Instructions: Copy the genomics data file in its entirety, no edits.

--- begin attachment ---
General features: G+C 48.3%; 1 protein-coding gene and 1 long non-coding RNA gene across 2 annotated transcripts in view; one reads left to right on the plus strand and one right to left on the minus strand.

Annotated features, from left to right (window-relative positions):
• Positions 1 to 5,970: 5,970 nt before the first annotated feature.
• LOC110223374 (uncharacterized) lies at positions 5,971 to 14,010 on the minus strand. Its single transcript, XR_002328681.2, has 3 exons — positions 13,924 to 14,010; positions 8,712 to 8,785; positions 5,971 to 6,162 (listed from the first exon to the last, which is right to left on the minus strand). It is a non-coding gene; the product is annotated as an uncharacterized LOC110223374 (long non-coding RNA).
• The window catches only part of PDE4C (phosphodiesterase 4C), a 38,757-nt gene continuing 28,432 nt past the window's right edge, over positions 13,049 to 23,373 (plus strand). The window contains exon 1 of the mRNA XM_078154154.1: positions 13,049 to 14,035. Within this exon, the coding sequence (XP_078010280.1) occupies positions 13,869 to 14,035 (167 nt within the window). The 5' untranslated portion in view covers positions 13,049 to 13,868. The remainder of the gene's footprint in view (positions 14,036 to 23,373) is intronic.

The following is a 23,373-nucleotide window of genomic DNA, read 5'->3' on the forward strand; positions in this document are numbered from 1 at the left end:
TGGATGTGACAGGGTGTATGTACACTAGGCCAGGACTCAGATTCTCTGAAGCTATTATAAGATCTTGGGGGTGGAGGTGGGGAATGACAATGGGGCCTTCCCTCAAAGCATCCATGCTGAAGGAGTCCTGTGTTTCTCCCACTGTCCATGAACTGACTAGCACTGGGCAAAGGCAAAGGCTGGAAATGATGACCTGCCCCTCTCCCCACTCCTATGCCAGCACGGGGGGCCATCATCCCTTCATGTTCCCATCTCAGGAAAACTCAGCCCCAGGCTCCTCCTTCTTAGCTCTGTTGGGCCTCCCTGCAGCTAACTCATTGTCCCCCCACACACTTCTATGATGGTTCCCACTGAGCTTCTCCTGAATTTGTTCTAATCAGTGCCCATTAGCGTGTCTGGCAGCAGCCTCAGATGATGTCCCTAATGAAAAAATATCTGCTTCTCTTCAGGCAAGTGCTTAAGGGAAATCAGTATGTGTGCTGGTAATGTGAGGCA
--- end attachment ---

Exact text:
General features: G+C 48.3%; 1 protein-coding gene and 1 long non-coding RNA gene across 2 annotated transcripts in view; one reads left to right on the plus strand and one right to left on the minus strand.

Annotated features, from left to right (window-relative positions):
• Positions 1 to 5,970: 5,970 nt before the first annotated feature.
• LOC110223374 (uncharacterized) lies at positions 5,971 to 14,010 on the minus strand. Its single transcript, XR_002328681.2, has 3 exons — positions 13,924 to 14,010; positions 8,712 to 8,785; positions 5,971 to 6,162 (listed from the first exon to the last, which is right to left on the minus strand). It is a non-coding gene; the product is annotated as an uncharacterized LOC110223374 (long non-coding RNA).
• The window catches only part of PDE4C (phosphodiesterase 4C), a 38,757-nt gene continuing 28,432 nt past the window's right edge, over positions 13,049 to 23,373 (plus strand). The window contains exon 1 of the mRNA XM_078154154.1: positions 13,049 to 14,035. Within this exon, the coding sequence (XP_078010280.1) occupies positions 13,869 to 14,035 (167 nt within the window). The 5' untranslated portion in view covers positions 13,049 to 13,868. The remainder of the gene's footprint in view (positions 14,036 to 23,373) is intronic.

The following is a 23,373-nucleotide window of genomic DNA, read 5'->3' on the forward strand; positions in this document are numbered from 1 at the left end:
TGGATGTGACAGGGTGTATGTACACTAGGCCAGGACTCAGATTCTCTGAAGCTATTATAAGATCTTGGGGGTGGAGGTGGGGAATGACAATGGGGCCTTCCCTCAAAGCATCCATGCTGAAGGAGTCCTGTGTTTCTCCCACTGTCCATGAACTGACTAGCACTGGGCAAAGGCAAAGGCTGGAAATGATGACCTGCCCCTCTCCCCACTCCTATGCCAGCACGGGGGGCCATCATCCCTTCATGTTCCCATCTCAGGAAAACTCAGCCCCAGGCTCCTCCTTCTTAGCTCTGTTGGGCCTCCCTGCAGCTAACTCATTGTCCCCCCACACACTTCTATGATGGTTCCCACTGAGCTTCTCCTGAATTTGTTCTAATCAGTGCCCATTAGCGTGTCTGGCAGCAGCCTCAGATGATGTCCCTAATGAAAAAATATCTGCTTCTCTTCAGGCAAGTGCTTAAGGGAAATCAGTATGTGTGCTGGTAATGTGAGGCA